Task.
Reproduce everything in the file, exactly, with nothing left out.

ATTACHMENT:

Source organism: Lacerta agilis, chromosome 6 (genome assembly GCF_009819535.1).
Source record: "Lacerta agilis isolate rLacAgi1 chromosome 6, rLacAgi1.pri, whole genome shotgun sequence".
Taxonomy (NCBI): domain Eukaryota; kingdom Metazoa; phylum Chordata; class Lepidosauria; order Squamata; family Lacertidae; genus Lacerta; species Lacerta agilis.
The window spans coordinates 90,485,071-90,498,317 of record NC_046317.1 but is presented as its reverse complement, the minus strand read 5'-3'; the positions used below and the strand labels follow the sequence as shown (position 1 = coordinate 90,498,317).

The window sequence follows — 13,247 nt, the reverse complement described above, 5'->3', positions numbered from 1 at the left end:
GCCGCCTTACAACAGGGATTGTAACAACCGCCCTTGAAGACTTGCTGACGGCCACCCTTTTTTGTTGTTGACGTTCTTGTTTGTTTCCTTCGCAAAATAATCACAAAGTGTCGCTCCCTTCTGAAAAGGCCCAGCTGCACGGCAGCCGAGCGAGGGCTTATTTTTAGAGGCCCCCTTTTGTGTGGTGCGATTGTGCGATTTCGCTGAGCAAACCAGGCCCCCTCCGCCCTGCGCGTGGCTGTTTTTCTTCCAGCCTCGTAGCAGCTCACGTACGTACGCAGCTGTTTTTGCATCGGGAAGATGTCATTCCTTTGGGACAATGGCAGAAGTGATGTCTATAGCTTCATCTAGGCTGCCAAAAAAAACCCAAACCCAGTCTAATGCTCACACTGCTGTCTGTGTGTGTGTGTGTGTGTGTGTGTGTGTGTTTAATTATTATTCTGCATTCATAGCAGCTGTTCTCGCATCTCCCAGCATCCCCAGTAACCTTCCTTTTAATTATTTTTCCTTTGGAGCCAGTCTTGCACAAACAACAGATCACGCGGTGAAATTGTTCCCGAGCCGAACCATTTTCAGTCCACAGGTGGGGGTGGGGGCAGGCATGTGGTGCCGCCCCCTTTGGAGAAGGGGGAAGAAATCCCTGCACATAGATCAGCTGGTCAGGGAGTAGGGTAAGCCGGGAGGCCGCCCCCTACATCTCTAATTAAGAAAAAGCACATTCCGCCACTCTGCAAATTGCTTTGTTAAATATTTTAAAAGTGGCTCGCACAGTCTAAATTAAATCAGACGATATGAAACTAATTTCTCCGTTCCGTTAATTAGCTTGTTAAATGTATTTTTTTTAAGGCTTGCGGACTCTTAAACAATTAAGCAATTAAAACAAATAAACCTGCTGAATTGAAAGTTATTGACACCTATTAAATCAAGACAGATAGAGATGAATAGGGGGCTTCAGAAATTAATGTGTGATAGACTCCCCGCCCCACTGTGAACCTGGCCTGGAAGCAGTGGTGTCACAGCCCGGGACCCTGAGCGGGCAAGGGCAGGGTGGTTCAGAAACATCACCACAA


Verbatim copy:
Source organism: Lacerta agilis, chromosome 6 (genome assembly GCF_009819535.1).
Source record: "Lacerta agilis isolate rLacAgi1 chromosome 6, rLacAgi1.pri, whole genome shotgun sequence".
Taxonomy (NCBI): domain Eukaryota; kingdom Metazoa; phylum Chordata; class Lepidosauria; order Squamata; family Lacertidae; genus Lacerta; species Lacerta agilis.
The window spans coordinates 90,485,071-90,498,317 of record NC_046317.1 but is presented as its reverse complement, the minus strand read 5'-3'; the positions used below and the strand labels follow the sequence as shown (position 1 = coordinate 90,498,317).

The window sequence follows — 13,247 nt, the reverse complement described above, 5'->3', positions numbered from 1 at the left end:
GCCGCCTTACAACAGGGATTGTAACAACCGCCCTTGAAGACTTGCTGACGGCCACCCTTTTTTGTTGTTGACGTTCTTGTTTGTTTCCTTCGCAAAATAATCACAAAGTGTCGCTCCCTTCTGAAAAGGCCCAGCTGCACGGCAGCCGAGCGAGGGCTTATTTTTAGAGGCCCCCTTTTGTGTGGTGCGATTGTGCGATTTCGCTGAGCAAACCAGGCCCCCTCCGCCCTGCGCGTGGCTGTTTTTCTTCCAGCCTCGTAGCAGCTCACGTACGTACGCAGCTGTTTTTGCATCGGGAAGATGTCATTCCTTTGGGACAATGGCAGAAGTGATGTCTATAGCTTCATCTAGGCTGCCAAAAAAAACCCAAACCCAGTCTAATGCTCACACTGCTGTCTGTGTGTGTGTGTGTGTGTGTGTGTGTGTGTTTAATTATTATTCTGCATTCATAGCAGCTGTTCTCGCATCTCCCAGCATCCCCAGTAACCTTCCTTTTAATTATTTTTCCTTTGGAGCCAGTCTTGCACAAACAACAGATCACGCGGTGAAATTGTTCCCGAGCCGAACCATTTTCAGTCCACAGGTGGGGGTGGGGGCAGGCATGTGGTGCCGCCCCCTTTGGAGAAGGGGGAAGAAATCCCTGCACATAGATCAGCTGGTCAGGGAGTAGGGTAAGCCGGGAGGCCGCCCCCTACATCTCTAATTAAGAAAAAGCACATTCCGCCACTCTGCAAATTGCTTTGTTAAATATTTTAAAAGTGGCTCGCACAGTCTAAATTAAATCAGACGATATGAAACTAATTTCTCCGTTCCGTTAATTAGCTTGTTAAATGTATTTTTTTTAAGGCTTGCGGACTCTTAAACAATTAAGCAATTAAAACAAATAAACCTGCTGAATTGAAAGTTATTGACACCTATTAAATCAAGACAGATAGAGATGAATAGGGGGCTTCAGAAATTAATGTGTGATAGACTCCCCGCCCCACTGTGAACCTGGCCTGGAAGCAGTGGTGTCACAGCCCGGGACCCTGAGCGGGCAAGGGCAGGGTGGTTCAGAAACATCACCACAA